You adulterous people, don’t you know that friendship with the world means enmity against God? Therefore, anyone who chooses to be a friend of the world becomes an enemy of God. Or do you think Scripture says without reason that he jealously longs for the spirit he has caused to dwell in us?”

Specifically, the words adulterous and jealously seem strangely out of place. The context makes it clear that physical adultery is not what James is currently addressing, and the idea of God as jealous is not a common one in the New Testament. So how do we make sense of this? What is James trying to say?

Interestingly, the only other place in the NT where adultery is used in a clearly non-physical way is in Matthew 12:39, where Jesus says “A wicked and adulterous generation asks for a sign! But none will be given it except the sign of the prophet Jonah.” Even more tellingly, the parallel passage in Luke excludes the word adulterous from the same phrase. Luke 11:29: As the crowds increased, Jesus said, “This is a wicked generation. It asks for a sign, but none will be given it except the sign of Jonah.”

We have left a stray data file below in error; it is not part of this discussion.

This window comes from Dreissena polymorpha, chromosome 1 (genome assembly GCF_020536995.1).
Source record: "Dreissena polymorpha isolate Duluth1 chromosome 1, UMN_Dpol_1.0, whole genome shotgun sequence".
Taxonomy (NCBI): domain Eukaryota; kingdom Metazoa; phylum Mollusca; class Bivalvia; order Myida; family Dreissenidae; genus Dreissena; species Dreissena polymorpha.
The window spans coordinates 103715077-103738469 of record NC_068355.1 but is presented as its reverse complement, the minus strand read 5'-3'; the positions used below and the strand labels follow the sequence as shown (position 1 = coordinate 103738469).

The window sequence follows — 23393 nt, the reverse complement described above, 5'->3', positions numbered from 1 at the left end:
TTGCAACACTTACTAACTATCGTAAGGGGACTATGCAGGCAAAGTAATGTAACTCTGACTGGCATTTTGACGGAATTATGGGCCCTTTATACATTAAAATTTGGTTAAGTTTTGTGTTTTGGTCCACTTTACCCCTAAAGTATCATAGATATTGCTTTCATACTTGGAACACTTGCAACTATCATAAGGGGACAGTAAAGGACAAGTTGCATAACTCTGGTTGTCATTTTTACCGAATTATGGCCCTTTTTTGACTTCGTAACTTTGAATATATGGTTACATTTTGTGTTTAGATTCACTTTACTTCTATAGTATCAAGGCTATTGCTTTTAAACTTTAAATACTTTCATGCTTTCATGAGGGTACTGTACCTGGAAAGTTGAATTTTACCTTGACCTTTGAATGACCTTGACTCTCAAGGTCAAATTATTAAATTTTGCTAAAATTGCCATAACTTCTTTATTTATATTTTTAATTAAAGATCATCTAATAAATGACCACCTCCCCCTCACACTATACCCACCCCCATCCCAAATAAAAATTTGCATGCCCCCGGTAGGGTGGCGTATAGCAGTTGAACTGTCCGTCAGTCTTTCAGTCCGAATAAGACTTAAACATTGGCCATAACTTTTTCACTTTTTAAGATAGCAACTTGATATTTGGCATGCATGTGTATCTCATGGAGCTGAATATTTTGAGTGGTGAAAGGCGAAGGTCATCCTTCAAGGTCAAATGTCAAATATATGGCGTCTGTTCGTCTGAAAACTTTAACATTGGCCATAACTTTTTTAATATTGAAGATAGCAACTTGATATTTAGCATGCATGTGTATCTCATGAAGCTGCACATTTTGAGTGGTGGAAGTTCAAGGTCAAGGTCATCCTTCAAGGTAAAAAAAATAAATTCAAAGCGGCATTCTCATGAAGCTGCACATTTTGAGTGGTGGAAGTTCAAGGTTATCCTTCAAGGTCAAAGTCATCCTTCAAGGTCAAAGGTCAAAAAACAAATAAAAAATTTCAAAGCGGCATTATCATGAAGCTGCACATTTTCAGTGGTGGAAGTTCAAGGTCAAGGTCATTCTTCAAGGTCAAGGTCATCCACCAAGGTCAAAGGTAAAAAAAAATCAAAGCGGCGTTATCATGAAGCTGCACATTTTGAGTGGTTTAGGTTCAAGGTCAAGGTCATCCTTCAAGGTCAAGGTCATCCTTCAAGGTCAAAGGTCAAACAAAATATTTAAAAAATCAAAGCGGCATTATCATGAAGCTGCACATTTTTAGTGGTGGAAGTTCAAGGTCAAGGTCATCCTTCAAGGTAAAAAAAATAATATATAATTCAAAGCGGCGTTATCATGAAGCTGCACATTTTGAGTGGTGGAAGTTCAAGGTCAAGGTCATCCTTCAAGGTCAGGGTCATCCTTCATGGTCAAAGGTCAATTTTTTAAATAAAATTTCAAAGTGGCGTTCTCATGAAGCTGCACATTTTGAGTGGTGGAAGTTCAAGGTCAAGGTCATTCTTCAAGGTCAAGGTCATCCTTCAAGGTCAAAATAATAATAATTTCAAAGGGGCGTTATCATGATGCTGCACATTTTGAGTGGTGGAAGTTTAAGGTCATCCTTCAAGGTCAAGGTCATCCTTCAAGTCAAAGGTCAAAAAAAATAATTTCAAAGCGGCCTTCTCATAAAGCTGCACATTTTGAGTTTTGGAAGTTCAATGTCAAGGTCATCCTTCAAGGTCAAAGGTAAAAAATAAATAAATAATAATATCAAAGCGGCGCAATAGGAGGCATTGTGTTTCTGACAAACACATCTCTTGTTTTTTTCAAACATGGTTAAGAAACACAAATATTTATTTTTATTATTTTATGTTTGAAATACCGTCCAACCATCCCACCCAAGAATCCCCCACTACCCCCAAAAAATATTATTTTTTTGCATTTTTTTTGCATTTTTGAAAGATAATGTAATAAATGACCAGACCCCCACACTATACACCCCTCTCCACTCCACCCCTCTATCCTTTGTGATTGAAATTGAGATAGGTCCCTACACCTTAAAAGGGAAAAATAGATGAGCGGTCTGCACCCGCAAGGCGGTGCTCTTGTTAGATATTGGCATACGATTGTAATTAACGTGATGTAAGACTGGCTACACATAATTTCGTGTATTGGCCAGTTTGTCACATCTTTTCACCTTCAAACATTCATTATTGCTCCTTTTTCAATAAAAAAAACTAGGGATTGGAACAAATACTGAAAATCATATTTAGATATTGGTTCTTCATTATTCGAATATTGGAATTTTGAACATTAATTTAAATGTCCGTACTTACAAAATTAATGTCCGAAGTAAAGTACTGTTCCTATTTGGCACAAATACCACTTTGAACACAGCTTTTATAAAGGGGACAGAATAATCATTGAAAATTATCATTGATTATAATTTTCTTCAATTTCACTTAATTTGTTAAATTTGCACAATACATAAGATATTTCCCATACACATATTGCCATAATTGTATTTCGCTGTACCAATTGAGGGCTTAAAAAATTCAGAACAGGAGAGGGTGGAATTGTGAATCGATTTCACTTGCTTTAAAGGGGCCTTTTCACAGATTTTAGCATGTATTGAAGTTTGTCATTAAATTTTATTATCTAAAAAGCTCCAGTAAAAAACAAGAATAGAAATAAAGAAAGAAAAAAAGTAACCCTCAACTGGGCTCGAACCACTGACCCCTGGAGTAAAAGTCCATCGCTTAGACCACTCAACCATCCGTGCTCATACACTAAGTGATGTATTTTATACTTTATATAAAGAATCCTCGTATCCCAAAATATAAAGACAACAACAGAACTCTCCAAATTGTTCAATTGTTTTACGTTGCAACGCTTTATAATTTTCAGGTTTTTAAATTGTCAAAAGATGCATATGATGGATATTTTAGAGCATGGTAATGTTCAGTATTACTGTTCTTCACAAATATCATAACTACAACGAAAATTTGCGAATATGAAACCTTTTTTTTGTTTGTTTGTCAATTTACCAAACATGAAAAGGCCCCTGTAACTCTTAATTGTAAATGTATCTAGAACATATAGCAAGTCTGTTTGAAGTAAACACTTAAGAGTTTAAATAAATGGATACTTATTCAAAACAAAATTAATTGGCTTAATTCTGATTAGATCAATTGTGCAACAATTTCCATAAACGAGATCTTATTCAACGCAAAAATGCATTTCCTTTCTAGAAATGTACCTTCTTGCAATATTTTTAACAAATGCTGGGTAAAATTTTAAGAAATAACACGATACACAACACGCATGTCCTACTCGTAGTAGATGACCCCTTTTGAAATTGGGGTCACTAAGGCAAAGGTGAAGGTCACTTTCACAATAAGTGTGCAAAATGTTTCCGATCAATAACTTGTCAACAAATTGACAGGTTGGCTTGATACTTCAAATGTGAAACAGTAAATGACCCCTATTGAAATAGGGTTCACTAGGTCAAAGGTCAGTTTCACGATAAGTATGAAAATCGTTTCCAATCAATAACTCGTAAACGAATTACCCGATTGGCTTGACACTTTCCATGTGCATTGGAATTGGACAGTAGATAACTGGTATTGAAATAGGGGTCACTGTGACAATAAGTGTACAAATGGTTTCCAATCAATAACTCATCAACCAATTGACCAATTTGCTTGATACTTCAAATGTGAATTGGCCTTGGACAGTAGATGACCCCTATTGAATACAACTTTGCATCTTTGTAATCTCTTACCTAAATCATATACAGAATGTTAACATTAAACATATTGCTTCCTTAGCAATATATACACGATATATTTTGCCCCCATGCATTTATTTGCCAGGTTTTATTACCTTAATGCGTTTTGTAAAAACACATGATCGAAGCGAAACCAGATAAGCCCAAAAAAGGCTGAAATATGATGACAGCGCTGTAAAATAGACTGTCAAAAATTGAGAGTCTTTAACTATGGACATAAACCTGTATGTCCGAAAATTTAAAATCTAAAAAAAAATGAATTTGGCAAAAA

This underlines the Old Testament roots of this language and metaphor. Because why, you say? Well because Matthew was written to a Jewish audience that would immediately have connected the adultery language to those scathing passages in Jeremiah and Hosea with which they were familiar. Luke’s audience, however, was primarily Gentile, and would not have made that connection (thus, I’m assuming, he left it out to avoid the confusion).

So to the Old Testament we must go! We begin all the way back in Exodus 20, in the smoke and thunder of Mount Sinai. In delivering the second commandment, God explains the prohibition of images by saying “for I, the Lord your God, am a jealous God.” Remember that these words, spoken by the Lord, are some of the very first revelations of himself to his people, who at this point did not have the written law, and were only now receiving the tablets of stone. God is explaining to them what kind of God he is, in contrast to the gods of Egypt or Canaan.